Active Suspension Using Preview Information and Model Predictive Control

Award Information
Agency:
Department of Defense
Branch
Army
Amount:
$749,372.00
Award Year:
1997
Program:
SBIR
Phase:
Phase II
Contract:
n/a
Agency Tracking Number:
32836
Solicitation Year:
n/a
Solicitation Topic Code:
n/a
Solicitation Number:
n/a
Small Business Information
Scientific Systems Company,
500 West Cummings Park, Suite, 3000, Woburn, MA, 01801
Hubzone Owned:
N
Socially and Economically Disadvantaged:
N
Woman Owned:
N
Duns:
n/a
Principal Investigator:
Dr. S. Mahmood
(617) 933-5355
Business Contact:
() -
Research Institution:
n/a
Abstract
The objective of active suspension is to minimize passenger acceleration, suspension travel, and tire deflections. Although the work done in preview control for active suspension has advanced a great deal over the last 27 years since the pioneering work of Bender (1968), several important issues still need to be addressed. These are: 1. Saturation and rate limiting of actuator control inputs, which are not considered directly in the LQR formulation. 2. Robustness of control design to uncertainties in vehicle dynamics and preview information 3. State estimation and parameter identification to mitigate the effects of sensor noise and parameter variations. 4. Nonlinear dynamics due to friction, hysteresis, backlast, etc. 5. Failure Detection, Identification and Accommodation. 6. Improvements in sensors and actuators for preview information and active control 7. Real-time implementation of control laws on available microprocessors. We propose here for Phase I the methodology of Model Predictive Control (MPC) to address the issues of control saturation, nonlinear dynamics, on-line adaptation and failure accommodation. The remaining issues will be addressed during PHase II. Specific Phase I technical objectives are: 1) Problem formulation, data acquisition and simulation for preview controlled active suspension. 2)Design of robust Model Predictive Control (MPC) 3) Controller tuning, robustness analysis and performance evaluation using simulation and UC Berkeley Active Suspension Test Facility. 4) Implementation and input data requirements for MPC preview controlled active suspension. Prof. Karl Hedrick and his students from the University of California, Berkeley will support the SBIR effort as a subcontractor and provide the use of the active suspension laboratory.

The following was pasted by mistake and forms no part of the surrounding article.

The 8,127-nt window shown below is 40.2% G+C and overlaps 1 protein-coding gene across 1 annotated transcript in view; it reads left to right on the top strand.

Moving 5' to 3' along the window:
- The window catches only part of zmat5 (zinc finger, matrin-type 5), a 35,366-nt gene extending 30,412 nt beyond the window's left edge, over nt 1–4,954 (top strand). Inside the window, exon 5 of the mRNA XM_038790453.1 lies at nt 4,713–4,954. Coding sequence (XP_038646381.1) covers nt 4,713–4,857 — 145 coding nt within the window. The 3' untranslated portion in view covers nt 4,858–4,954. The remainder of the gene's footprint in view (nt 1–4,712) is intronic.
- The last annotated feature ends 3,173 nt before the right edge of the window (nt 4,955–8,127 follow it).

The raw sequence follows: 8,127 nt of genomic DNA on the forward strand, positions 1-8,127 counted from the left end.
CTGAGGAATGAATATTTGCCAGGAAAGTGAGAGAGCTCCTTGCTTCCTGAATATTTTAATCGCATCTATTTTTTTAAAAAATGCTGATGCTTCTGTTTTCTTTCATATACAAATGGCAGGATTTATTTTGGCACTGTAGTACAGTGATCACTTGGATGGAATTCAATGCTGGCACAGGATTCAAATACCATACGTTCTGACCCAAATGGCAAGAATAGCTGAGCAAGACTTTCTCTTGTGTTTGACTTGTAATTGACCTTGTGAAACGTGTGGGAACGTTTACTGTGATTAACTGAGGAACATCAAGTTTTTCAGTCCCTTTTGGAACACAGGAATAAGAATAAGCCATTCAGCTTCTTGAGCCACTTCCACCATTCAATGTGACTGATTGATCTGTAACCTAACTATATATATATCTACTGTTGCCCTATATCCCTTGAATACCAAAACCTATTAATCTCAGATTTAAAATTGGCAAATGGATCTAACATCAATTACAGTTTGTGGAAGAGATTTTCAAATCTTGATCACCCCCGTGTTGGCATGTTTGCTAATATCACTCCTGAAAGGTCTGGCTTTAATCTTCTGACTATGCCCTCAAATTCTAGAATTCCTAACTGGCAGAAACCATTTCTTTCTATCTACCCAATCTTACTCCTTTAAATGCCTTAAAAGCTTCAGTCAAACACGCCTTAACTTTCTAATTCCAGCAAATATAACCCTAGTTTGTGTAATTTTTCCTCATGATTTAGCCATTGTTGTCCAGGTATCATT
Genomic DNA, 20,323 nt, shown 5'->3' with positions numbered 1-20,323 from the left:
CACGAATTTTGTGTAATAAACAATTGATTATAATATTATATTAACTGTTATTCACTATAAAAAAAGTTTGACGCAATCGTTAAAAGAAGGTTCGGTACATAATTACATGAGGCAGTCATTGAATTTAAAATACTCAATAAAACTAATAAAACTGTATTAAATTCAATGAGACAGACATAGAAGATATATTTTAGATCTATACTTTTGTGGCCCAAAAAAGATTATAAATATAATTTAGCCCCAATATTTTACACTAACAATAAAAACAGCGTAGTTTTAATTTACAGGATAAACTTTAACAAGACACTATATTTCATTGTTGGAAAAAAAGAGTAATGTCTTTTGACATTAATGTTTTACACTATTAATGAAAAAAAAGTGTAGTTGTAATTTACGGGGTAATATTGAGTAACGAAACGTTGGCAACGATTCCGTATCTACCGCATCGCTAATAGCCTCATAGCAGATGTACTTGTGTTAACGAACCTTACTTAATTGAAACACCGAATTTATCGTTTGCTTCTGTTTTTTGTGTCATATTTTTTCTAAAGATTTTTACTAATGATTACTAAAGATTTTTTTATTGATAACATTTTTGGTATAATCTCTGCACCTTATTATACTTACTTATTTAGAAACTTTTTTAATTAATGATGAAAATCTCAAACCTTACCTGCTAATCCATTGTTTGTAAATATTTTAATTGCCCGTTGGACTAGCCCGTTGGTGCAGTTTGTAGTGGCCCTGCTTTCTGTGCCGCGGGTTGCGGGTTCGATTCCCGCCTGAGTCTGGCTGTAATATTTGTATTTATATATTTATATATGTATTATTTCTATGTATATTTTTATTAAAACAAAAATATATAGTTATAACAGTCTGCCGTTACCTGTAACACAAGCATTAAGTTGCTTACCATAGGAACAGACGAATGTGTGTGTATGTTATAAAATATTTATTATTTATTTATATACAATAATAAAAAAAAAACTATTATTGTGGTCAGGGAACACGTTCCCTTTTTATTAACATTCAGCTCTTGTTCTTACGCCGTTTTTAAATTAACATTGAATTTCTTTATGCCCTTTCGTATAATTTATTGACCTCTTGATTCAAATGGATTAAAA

* information listed above is at the time of submission.

Agency Micro-sites

US Flag An Official Website of the United States Government